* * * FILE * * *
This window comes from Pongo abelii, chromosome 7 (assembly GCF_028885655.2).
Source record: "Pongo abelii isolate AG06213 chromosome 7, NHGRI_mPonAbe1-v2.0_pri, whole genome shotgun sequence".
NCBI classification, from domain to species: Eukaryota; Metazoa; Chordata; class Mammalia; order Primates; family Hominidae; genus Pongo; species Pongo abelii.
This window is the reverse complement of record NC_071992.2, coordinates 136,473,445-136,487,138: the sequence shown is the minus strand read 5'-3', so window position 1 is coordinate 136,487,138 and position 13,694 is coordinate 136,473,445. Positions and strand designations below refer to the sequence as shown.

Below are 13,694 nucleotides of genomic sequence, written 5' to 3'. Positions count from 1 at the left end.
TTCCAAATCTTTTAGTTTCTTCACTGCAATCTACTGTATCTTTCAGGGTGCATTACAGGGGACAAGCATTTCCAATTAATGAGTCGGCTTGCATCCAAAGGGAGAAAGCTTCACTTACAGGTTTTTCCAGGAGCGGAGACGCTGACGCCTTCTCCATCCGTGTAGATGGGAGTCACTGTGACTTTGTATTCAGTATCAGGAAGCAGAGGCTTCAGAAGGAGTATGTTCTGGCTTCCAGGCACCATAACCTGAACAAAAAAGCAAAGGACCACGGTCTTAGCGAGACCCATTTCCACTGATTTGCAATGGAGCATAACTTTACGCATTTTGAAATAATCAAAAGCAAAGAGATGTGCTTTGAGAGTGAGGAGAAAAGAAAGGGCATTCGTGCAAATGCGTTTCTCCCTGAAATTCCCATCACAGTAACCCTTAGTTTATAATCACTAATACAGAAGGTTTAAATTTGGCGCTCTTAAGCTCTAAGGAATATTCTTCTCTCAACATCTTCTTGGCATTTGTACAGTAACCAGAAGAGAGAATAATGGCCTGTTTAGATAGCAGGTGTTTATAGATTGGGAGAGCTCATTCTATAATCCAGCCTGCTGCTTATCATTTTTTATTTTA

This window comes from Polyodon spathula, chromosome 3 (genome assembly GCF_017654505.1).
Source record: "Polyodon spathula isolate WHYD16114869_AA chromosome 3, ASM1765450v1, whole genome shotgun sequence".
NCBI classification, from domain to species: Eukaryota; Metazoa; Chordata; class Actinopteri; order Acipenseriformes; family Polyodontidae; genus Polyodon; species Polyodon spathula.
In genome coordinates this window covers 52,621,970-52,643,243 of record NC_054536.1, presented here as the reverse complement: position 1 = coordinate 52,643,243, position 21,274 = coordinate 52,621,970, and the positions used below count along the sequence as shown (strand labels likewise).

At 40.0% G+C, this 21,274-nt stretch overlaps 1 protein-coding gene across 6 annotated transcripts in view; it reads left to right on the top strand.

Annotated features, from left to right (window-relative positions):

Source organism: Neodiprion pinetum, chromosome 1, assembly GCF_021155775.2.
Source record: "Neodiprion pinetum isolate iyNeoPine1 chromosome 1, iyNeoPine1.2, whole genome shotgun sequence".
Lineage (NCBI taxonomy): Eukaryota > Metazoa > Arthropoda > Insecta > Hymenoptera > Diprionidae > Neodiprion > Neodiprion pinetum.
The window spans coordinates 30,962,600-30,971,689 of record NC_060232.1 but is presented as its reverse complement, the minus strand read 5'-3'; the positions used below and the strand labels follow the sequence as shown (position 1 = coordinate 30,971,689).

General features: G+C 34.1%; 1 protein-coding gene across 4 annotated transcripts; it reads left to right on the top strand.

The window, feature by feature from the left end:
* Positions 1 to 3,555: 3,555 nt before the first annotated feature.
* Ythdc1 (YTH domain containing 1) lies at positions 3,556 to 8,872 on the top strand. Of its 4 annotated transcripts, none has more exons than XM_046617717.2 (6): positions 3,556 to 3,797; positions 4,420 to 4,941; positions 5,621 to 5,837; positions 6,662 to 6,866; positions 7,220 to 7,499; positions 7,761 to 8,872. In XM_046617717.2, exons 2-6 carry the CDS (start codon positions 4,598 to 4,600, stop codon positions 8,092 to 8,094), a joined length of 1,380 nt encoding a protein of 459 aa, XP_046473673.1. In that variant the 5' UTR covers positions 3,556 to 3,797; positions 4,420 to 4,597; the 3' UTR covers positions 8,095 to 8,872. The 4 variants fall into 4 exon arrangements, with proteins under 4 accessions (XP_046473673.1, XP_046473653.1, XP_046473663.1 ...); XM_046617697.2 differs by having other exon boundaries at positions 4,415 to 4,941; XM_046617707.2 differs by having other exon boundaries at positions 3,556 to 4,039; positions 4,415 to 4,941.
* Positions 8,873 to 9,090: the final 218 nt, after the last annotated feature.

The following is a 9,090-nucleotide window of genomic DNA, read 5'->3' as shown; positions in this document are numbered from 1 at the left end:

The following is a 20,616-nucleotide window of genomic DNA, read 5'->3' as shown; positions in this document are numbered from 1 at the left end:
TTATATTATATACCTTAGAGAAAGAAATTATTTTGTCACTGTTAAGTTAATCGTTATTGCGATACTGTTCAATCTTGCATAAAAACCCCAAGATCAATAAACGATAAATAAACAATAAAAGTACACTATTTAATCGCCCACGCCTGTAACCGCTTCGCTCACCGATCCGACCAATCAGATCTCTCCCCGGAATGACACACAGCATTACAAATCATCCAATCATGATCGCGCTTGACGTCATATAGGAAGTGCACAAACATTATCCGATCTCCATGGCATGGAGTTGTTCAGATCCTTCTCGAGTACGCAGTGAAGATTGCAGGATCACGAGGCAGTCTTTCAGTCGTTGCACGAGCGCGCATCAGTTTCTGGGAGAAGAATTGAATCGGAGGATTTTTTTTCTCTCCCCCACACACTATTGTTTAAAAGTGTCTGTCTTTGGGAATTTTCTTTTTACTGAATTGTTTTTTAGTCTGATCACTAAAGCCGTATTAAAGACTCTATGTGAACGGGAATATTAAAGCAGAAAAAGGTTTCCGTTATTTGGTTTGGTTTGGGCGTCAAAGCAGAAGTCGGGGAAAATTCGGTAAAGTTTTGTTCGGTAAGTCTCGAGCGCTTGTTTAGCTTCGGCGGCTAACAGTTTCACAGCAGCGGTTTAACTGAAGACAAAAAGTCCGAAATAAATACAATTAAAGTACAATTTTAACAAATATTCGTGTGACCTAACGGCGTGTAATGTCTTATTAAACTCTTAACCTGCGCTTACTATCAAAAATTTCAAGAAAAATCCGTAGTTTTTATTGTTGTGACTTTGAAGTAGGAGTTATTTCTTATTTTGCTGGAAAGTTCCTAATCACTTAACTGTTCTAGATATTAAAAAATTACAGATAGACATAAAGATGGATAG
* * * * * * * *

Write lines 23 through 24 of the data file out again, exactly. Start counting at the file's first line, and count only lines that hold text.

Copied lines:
The following is a 20,616-nucleotide window of genomic DNA, read 5'->3' as shown; positions in this document are numbered from 1 at the left end:
TTATATTATATACCTTAGAGAAAGAAATTATTTTGTCACTGTTAAGTTAATCGTTATTGCGATACTGTTCAATCTTGCATAAAAACCCCAAGATCAATAAACGATAAATAAACAATAAAAGTACACTATTTAATCGCCCACGCCTGTAACCGCTTCGCTCACCGATCCGACCAATCAGATCTCTCCCCGGAATGACACACAGCATTACAAATCATCCAATCATGATCGCGCTTGACGTCATATAGGAAGTGCACAAACATTATCCGATCTCCATGGCATGGAGTTGTTCAGATCCTTCTCGAGTACGCAGTGAAGATTGCAGGATCACGAGGCAGTCTTTCAGTCGTTGCACGAGCGCGCATCAGTTTCTGGGAGAAGAATTGAATCGGAGGATTTTTTTTCTCTCCCCCACACACTATTGTTTAAAAGTGTCTGTCTTTGGGAATTTTCTTTTTACTGAATTGTTTTTTAGTCTGATCACTAAAGCCGTATTAAAGACTCTATGTGAACGGGAATATTAAAGCAGAAAAAGGTTTCCGTTATTTGGTTTGGTTTGGGCGTCAAAGCAGAAGTCGGGGAAAATTCGGTAAAGTTTTGTTCGGTAAGTCTCGAGCGCTTGTTTAGCTTCGGCGGCTAACAGTTTCACAGCAGCGGTTTAACTGAAGACAAAAAGTCCGAAATAAATACAATTAAAGTACAATTTTAACAAATATTCGTGTGACCTAACGGCGTGTAATGTCTTATTAAACTCTTAACCTGCGCTTACTATCAAAAATTTCAAGAAAAATCCGTAGTTTTTATTGTTGTGACTTTGAAGTAGGAGTTATTTCTTATTTTGCTGGAAAGTTCCTAATCACTTAACTGTTCTAGATATTAAAAAATTACAGATAGACATAAAGATGGATAG